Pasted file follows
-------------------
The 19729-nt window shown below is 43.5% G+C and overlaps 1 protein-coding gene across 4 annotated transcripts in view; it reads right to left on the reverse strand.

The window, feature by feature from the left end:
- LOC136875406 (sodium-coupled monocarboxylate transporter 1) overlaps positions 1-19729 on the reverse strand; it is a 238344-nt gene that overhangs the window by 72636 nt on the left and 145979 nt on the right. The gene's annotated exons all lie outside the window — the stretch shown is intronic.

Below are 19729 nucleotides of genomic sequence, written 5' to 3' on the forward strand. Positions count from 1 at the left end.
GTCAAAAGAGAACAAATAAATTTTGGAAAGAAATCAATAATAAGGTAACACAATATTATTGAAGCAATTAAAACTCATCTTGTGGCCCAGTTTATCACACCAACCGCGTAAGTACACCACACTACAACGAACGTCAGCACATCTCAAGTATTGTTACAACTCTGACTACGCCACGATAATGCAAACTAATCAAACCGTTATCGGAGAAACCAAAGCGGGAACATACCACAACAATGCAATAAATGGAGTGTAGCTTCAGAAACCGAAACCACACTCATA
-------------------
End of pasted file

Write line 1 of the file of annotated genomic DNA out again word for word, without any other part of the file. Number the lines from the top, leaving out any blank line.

The 19729-nt window shown below is 43.5% G+C and overlaps 1 protein-coding gene across 4 annotated transcripts in view; it reads right to left on the reverse strand.